Once the flakes are at bay, choose your most moisturising, hydrating products – I like to layer foundation and concealer with hydrating mists to keep the skin looking fresh and glowing. Avoid powder at all costs, instead opting for light formulas that won’t settle into dry patches, and apply in thin layers, building up as you need to.


Anti-Blemish Solutions Clearing Gel, £21 | Clinique
Overnight Clearing Gel, £45 | Dermalogica
Acne Control Foundation SPF 25, £54.95 | Oxygenetix


Using cleansers and toners that include salicylic acid will help to keep any oiliness at bay, but if a spot is already present, it’s best to try and dry it out. Sweep on a layer of a treatment like Clinique’s Anti-Blemish Solutions Clinical Clearing Gel, which will eradicate excess oil – or for something more targeted, dot on Dermalogica’s Overnight Clearing Gel, which hones in on the spot and dries it out overnight, making it easy to cover and reducing the amount of time that it hangs around for.

An oil-free foundation is a must-have for oily skin types. Make sure you’re using an oil-free moisturiser and concealer, too. If an oily spot needs maintenance, press a tissue lightly against it, and cover again with a dry, thick concealer and a clean brush – and make sure that you clean the brush after every use to avoid adding further bacteria to the area.


Hydrance Optimale Light, £13.50 | Avene
Soft Matte Complete Concealer, £24 | NARS
Antiseptic Cream, £1.99 | Savlon


Picking spots is one of the biggest skincare no-no’s, but if the damage has been done, there are steps you can take to try and reduce the issue. Keep the area clean, and treat it with an antibiotic ointment to get rid of the bacteria and lessen the chance of further infection. Also be sure to keep it hydrated with a gentle moisturiser that will soothe without clogging up the area.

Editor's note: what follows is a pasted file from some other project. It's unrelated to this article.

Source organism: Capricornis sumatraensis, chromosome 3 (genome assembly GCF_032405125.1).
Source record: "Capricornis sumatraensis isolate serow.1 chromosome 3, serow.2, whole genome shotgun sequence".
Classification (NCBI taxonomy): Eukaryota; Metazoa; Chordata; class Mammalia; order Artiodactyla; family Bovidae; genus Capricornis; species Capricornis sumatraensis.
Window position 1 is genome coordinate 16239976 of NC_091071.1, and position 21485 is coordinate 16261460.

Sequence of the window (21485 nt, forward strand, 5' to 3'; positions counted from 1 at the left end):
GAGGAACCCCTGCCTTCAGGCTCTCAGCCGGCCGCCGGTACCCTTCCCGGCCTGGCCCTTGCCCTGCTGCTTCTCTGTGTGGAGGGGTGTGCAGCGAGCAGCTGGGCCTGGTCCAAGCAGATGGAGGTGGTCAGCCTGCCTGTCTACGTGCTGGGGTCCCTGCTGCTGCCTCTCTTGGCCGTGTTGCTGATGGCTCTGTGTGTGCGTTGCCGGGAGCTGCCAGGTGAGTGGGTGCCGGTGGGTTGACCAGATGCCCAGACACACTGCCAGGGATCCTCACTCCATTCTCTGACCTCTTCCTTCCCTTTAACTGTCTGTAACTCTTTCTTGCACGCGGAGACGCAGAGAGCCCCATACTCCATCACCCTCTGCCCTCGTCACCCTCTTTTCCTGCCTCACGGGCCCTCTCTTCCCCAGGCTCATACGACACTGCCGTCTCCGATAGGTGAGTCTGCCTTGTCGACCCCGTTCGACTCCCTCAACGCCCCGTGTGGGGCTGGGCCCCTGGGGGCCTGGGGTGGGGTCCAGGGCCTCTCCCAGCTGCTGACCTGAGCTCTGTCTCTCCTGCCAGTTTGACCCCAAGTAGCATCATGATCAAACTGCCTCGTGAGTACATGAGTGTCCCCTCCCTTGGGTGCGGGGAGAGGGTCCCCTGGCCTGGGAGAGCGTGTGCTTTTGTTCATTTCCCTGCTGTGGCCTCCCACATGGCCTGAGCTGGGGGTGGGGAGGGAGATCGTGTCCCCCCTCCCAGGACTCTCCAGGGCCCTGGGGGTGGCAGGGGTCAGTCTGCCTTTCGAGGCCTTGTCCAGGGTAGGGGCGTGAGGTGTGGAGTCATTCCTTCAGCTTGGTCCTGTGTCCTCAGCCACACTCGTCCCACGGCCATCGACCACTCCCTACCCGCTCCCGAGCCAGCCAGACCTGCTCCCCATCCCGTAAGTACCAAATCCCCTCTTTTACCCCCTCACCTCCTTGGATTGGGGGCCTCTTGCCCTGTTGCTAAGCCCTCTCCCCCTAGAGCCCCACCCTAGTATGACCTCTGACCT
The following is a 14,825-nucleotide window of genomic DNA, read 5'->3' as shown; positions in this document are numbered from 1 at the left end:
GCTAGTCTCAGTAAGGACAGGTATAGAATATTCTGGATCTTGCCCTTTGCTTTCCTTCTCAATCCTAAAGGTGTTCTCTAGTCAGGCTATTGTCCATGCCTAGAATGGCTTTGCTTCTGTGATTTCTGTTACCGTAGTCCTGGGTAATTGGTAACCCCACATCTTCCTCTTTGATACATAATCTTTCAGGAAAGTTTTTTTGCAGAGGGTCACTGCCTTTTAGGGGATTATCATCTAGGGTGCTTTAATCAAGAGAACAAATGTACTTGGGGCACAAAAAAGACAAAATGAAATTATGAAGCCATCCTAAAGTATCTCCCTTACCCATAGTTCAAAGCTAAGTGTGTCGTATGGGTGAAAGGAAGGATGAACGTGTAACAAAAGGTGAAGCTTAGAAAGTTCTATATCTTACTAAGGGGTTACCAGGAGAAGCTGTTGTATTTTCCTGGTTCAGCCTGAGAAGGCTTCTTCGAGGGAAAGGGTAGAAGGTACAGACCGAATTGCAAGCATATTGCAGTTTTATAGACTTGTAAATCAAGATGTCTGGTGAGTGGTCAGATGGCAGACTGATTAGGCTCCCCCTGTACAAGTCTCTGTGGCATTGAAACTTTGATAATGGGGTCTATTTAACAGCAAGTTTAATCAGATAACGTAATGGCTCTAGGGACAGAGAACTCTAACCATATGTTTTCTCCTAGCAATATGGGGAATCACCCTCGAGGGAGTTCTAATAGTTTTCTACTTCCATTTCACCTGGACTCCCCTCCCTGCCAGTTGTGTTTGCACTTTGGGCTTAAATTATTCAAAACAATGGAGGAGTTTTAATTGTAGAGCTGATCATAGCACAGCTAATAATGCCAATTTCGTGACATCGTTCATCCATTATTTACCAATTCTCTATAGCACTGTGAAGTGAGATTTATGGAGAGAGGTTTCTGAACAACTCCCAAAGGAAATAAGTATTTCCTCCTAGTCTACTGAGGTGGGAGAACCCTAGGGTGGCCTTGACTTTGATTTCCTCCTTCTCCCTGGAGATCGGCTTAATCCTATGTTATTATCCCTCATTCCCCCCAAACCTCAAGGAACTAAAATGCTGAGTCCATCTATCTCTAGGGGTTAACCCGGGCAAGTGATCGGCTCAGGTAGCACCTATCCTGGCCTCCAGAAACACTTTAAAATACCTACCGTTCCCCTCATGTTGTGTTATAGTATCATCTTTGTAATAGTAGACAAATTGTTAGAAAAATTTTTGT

Much like an oily spot, if a picked spot is at the stage where it’s still secreting liquid, it can be tricky to cover and will need maintenance through the day. Keep tissues, clean brushes and plenty of concealer to hand. However, if it’s at the stage where it’s scabbed over and is looking dark, flaky and bumpy, you can try covering with a very light concealer first, then layering up with your usual concealer to add an extra layer of coverage.


AmazingConcealer, £31.99 | AmazingCosmetics
Effaclar A.I Breakout Corrector, £12 | La Roche-Posay
Rejuvenating Facial Elixir, £32 | MBotanicals


Whiteheads are a combination of sebum and dead skin which combine to form an unsightly plug on the skin’s surface – they can be both annoying and painful when they crop up. A whitehead may be the safest spot to pop at home but that doesn’t mean you shouldn’t be careful – popping a whitehead gives a risk of infection and spreading the bacteria further.

The best treatment is to leave it alone, treating it daily with a retinol cream. However, if you really can’t resist, apply a warm flannel to the area (this will bring the plug to the surface) before using a cotton bud to very gently apply pressure to one side of the whitehead. If it’s difficult or sore to pop, leave it alone. Always go gentle and if there’s any sign of blood or clear liquid coming from the area, stop immediately. Once you’ve managed to loosen some of the debris, treat the area with a salicylic acid-containing product, and consider using a serum such as MBotanicals’ Rejuvenating Facial Elixir, which will fight the spots before they surface.

While it’s best to let the skin breathe, realistically this isn’t always an option. To cover a whitehead, try using a small brush to apply a thick, creamy concealer to the redness around the spot, but nowhere else. After you’ve applied concealer, give the whitehead a little pat-down before setting with a matching powder and blend with the rest of your makeup.